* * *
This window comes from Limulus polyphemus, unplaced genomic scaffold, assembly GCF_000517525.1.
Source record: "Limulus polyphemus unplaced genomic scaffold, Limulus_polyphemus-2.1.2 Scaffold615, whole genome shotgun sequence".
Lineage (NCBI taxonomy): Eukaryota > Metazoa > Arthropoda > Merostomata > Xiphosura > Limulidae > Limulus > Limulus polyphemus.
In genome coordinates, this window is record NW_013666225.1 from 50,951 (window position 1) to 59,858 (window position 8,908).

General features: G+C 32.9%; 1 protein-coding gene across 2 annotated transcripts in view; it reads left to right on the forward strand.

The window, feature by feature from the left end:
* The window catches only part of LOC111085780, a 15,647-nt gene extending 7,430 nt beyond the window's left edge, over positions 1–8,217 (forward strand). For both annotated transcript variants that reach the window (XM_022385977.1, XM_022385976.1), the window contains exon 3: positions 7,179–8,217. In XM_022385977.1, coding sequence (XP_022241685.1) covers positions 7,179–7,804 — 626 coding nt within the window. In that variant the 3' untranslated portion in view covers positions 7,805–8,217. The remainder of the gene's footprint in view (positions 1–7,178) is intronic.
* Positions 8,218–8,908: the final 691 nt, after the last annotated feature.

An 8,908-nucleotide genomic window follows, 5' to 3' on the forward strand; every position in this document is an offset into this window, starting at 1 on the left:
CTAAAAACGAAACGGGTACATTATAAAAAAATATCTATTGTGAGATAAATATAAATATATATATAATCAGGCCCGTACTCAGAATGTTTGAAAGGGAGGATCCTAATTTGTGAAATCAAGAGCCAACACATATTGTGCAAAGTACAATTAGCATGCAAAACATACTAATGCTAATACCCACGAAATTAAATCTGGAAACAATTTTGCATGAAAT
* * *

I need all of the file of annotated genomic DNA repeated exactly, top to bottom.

This window comes from Limulus polyphemus, unplaced genomic scaffold, assembly GCF_000517525.1.
Source record: "Limulus polyphemus unplaced genomic scaffold, Limulus_polyphemus-2.1.2 Scaffold615, whole genome shotgun sequence".
Lineage (NCBI taxonomy): Eukaryota > Metazoa > Arthropoda > Merostomata > Xiphosura > Limulidae > Limulus > Limulus polyphemus.
In genome coordinates, this window is record NW_013666225.1 from 50,951 (window position 1) to 59,858 (window position 8,908).

General features: G+C 32.9%; 1 protein-coding gene across 2 annotated transcripts in view; it reads left to right on the forward strand.

The window, feature by feature from the left end:
* The window catches only part of LOC111085780, a 15,647-nt gene extending 7,430 nt beyond the window's left edge, over positions 1–8,217 (forward strand). For both annotated transcript variants that reach the window (XM_022385977.1, XM_022385976.1), the window contains exon 3: positions 7,179–8,217. In XM_022385977.1, coding sequence (XP_022241685.1) covers positions 7,179–7,804 — 626 coding nt within the window. In that variant the 3' untranslated portion in view covers positions 7,805–8,217. The remainder of the gene's footprint in view (positions 1–7,178) is intronic.
* Positions 8,218–8,908: the final 691 nt, after the last annotated feature.

An 8,908-nucleotide genomic window follows, 5' to 3' on the forward strand; every position in this document is an offset into this window, starting at 1 on the left:
CTAAAAACGAAACGGGTACATTATAAAAAAATATCTATTGTGAGATAAATATAAATATATATATAATCAGGCCCGTACTCAGAATGTTTGAAAGGGAGGATCCTAATTTGTGAAATCAAGAGCCAACACATATTGTGCAAAGTACAATTAGCATGCAAAACATACTAATGCTAATACCCACGAAATTAAATCTGGAAACAATTTTGCATGAAAT